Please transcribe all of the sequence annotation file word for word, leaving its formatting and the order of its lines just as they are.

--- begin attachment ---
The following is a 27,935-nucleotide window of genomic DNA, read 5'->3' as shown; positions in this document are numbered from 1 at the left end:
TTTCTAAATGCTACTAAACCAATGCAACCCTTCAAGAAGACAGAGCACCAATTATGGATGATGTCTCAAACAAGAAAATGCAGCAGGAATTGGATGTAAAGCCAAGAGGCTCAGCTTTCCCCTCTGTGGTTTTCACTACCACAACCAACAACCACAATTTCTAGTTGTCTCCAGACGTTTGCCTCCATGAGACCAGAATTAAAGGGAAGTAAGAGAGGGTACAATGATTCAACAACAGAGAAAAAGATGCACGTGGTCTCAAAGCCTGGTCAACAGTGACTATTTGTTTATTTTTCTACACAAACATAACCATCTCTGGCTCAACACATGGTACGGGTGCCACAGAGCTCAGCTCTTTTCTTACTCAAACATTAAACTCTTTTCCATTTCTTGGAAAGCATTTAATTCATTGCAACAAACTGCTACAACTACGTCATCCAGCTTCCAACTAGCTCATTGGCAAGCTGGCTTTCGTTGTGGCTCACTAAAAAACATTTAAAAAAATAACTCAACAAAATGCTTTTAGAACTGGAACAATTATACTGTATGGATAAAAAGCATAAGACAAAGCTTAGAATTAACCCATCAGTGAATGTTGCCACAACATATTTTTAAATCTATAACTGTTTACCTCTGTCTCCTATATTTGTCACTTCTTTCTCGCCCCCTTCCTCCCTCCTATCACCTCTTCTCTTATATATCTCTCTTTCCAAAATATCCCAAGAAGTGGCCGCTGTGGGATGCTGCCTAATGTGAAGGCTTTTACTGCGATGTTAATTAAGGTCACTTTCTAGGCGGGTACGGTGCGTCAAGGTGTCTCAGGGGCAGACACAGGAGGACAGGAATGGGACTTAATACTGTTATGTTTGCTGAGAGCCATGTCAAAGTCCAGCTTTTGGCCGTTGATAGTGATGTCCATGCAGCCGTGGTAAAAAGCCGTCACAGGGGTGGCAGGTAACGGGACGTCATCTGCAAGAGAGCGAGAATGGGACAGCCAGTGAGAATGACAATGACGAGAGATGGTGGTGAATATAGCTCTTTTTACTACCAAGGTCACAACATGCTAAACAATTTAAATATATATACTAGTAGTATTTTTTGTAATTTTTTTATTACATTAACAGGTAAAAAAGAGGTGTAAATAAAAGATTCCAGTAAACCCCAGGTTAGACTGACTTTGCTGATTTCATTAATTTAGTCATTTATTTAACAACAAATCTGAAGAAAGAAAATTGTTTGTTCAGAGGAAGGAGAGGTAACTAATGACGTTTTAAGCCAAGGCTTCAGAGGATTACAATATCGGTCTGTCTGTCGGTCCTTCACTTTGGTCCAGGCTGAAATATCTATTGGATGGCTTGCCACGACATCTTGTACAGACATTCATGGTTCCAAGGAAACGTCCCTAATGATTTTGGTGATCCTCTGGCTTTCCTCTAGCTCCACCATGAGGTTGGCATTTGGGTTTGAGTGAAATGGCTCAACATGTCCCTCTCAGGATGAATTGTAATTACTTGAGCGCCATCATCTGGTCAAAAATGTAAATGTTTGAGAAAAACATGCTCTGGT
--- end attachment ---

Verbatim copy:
The following is a 27,935-nucleotide window of genomic DNA, read 5'->3' as shown; positions in this document are numbered from 1 at the left end:
TTTCTAAATGCTACTAAACCAATGCAACCCTTCAAGAAGACAGAGCACCAATTATGGATGATGTCTCAAACAAGAAAATGCAGCAGGAATTGGATGTAAAGCCAAGAGGCTCAGCTTTCCCCTCTGTGGTTTTCACTACCACAACCAACAACCACAATTTCTAGTTGTCTCCAGACGTTTGCCTCCATGAGACCAGAATTAAAGGGAAGTAAGAGAGGGTACAATGATTCAACAACAGAGAAAAAGATGCACGTGGTCTCAAAGCCTGGTCAACAGTGACTATTTGTTTATTTTTCTACACAAACATAACCATCTCTGGCTCAACACATGGTACGGGTGCCACAGAGCTCAGCTCTTTTCTTACTCAAACATTAAACTCTTTTCCATTTCTTGGAAAGCATTTAATTCATTGCAACAAACTGCTACAACTACGTCATCCAGCTTCCAACTAGCTCATTGGCAAGCTGGCTTTCGTTGTGGCTCACTAAAAAACATTTAAAAAAATAACTCAACAAAATGCTTTTAGAACTGGAACAATTATACTGTATGGATAAAAAGCATAAGACAAAGCTTAGAATTAACCCATCAGTGAATGTTGCCACAACATATTTTTAAATCTATAACTGTTTACCTCTGTCTCCTATATTTGTCACTTCTTTCTCGCCCCCTTCCTCCCTCCTATCACCTCTTCTCTTATATATCTCTCTTTCCAAAATATCCCAAGAAGTGGCCGCTGTGGGATGCTGCCTAATGTGAAGGCTTTTACTGCGATGTTAATTAAGGTCACTTTCTAGGCGGGTACGGTGCGTCAAGGTGTCTCAGGGGCAGACACAGGAGGACAGGAATGGGACTTAATACTGTTATGTTTGCTGAGAGCCATGTCAAAGTCCAGCTTTTGGCCGTTGATAGTGATGTCCATGCAGCCGTGGTAAAAAGCCGTCACAGGGGTGGCAGGTAACGGGACGTCATCTGCAAGAGAGCGAGAATGGGACAGCCAGTGAGAATGACAATGACGAGAGATGGTGGTGAATATAGCTCTTTTTACTACCAAGGTCACAACATGCTAAACAATTTAAATATATATACTAGTAGTATTTTTTGTAATTTTTTTATTACATTAACAGGTAAAAAAGAGGTGTAAATAAAAGATTCCAGTAAACCCCAGGTTAGACTGACTTTGCTGATTTCATTAATTTAGTCATTTATTTAACAACAAATCTGAAGAAAGAAAATTGTTTGTTCAGAGGAAGGAGAGGTAACTAATGACGTTTTAAGCCAAGGCTTCAGAGGATTACAATATCGGTCTGTCTGTCGGTCCTTCACTTTGGTCCAGGCTGAAATATCTATTGGATGGCTTGCCACGACATCTTGTACAGACATTCATGGTTCCAAGGAAACGTCCCTAATGATTTTGGTGATCCTCTGGCTTTCCTCTAGCTCCACCATGAGGTTGGCATTTGGGTTTGAGTGAAATGGCTCAACATGTCCCTCTCAGGATGAATTGTAATTACTTGAGCGCCATCATCTGGTCAAAAATGTAAATGTTTGAGAAAAACATGCTCTGGT